Controversy as Mulan thanks Xinjiang government

Elsa Tarring explains the controversy surrounding Disney's Mulan

Elsa Tarring
17th September 2020
Mulan has recently come under fire for filming in Xinjiang, near alleged Uighur Muslim detention camps

Viewers of Disney’s latest live action film have expressed outrage at Mulan, which lists in its end credits several filming locations in Xinjiang, an autonomous region in northwest China and the site of alleged Uighur detainment camps. The credits also give special thanks to eight government entities in Xinjiang, such as the Public Security Bureau in Turpan, allegedly responsible for the operation of at least 14 internment camps in the region. In response to the international controversy over Mulan’s links with Xinjiang, China has now banned the media from covering matters related to the film, which was released on Disney+ earlier this month.

China has faced international scrutiny in recent years for its treatment of Uighurs, a minority ethnic group native to the Xinjiang region.

Reports claim that at least 1 million Uighurs, of which there are approximately 12 million in China, have been detained in Xinjiang re-education camps. Officially called Vocational Education and Training Centres by the Chinese government, the re-education camps reportedly imprison Uighurs, as well as members of other minority ethnic groups, who have had no charges brought against them, and therefore have been forced into the camps without trial.

Reports have suggested that the detainees are forced to work in factories with poor working conditions. Qelbinur Sidik, a Uighur teacher in one of the camps, claims she witnessed starvation and unsanitary conditions, and had heard of multiple stories of rape and torture. She was able to leave China in 2019, a freedom granted only rarely to Muslim minorities from Xinjiang.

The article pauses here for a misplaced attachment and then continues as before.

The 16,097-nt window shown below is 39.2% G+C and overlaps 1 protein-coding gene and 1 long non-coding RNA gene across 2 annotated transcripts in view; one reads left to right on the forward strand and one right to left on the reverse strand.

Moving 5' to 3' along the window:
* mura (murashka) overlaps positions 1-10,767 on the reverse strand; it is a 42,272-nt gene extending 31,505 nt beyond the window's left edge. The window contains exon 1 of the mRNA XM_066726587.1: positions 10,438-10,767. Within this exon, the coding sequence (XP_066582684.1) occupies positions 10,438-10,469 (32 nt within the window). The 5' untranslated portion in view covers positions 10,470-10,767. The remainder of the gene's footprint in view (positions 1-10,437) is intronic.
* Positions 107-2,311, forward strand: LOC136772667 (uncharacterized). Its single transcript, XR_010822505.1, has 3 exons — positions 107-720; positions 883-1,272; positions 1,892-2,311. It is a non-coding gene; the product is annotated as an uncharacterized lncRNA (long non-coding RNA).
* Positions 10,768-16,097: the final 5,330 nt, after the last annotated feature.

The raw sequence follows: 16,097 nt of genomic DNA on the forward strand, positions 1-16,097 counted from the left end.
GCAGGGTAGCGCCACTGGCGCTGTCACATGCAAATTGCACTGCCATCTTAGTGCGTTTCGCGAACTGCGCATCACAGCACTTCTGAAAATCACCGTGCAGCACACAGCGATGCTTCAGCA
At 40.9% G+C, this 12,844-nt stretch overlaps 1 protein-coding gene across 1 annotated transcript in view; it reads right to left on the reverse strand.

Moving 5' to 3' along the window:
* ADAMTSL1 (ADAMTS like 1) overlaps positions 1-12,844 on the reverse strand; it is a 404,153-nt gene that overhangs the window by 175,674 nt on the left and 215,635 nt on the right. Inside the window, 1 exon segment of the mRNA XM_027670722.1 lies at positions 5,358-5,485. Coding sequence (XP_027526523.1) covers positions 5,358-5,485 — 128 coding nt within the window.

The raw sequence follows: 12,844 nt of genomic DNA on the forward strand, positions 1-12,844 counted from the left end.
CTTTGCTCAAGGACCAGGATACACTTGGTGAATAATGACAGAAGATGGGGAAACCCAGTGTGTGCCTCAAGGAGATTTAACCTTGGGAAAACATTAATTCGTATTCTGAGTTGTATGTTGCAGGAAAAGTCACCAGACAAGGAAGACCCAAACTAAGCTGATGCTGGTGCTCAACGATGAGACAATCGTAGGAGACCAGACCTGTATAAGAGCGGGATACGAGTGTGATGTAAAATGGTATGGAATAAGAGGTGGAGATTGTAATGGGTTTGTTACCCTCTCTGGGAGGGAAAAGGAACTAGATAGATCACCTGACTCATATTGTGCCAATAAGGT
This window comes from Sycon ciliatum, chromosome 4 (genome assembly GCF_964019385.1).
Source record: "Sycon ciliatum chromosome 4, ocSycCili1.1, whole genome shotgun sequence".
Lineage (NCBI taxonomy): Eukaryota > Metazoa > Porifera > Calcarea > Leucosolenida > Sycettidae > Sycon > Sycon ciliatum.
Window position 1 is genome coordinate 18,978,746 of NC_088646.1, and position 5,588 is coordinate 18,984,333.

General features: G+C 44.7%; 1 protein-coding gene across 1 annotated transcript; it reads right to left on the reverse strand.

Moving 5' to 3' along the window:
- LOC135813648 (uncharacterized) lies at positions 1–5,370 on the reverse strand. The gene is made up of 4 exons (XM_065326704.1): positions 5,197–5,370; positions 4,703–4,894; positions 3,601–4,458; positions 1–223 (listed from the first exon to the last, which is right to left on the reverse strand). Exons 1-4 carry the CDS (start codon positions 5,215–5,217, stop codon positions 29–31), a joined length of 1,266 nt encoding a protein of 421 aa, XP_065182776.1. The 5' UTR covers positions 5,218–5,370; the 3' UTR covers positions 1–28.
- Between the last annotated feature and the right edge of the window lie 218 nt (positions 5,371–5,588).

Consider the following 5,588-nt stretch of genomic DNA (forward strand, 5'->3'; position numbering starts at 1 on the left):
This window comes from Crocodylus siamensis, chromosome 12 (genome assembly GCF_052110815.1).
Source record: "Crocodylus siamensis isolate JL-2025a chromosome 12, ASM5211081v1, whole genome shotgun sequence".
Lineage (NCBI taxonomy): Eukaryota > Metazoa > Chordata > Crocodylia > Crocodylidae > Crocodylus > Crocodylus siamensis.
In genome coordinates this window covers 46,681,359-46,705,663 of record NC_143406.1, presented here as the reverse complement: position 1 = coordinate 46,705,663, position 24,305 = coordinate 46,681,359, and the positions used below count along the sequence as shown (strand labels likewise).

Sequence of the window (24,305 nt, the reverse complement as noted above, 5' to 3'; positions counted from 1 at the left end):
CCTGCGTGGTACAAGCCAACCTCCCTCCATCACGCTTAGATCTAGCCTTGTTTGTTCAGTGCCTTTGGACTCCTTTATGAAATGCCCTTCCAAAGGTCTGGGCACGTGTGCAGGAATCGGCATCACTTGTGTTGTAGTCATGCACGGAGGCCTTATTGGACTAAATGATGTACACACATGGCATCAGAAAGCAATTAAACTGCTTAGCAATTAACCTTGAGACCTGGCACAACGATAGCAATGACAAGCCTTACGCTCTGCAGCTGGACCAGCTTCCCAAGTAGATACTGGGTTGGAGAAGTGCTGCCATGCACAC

Of the women in the camps, there have been reports of mass forced sterlisations of those between the ages of 19 and 59.

In mostly Uighur towns within Xinjiang, such as Hotan and Kashgar, the birth rate fell by more than 60% between 2015 and 2018, while the national statistic fell by only 4.2%. Thanking several government bodies in Mulan’s end credits is not the only issue viewers have raised with the film. #BoycottMulan has been circulating on social media since 2019 when Yifei Liu, who plays the eponymous role in the film, reposted an image posted by the People Daily, a newspaper produced by the Chinese Communist Party. 

The image featured a quotation from a reporter who was assaulted by protesters in Hong Kong: “I support Hong Kong police. You can beat me now. What a shame for Hong Kong.” Liu was subsequently accused of supporting police brutality in Hong Kong.

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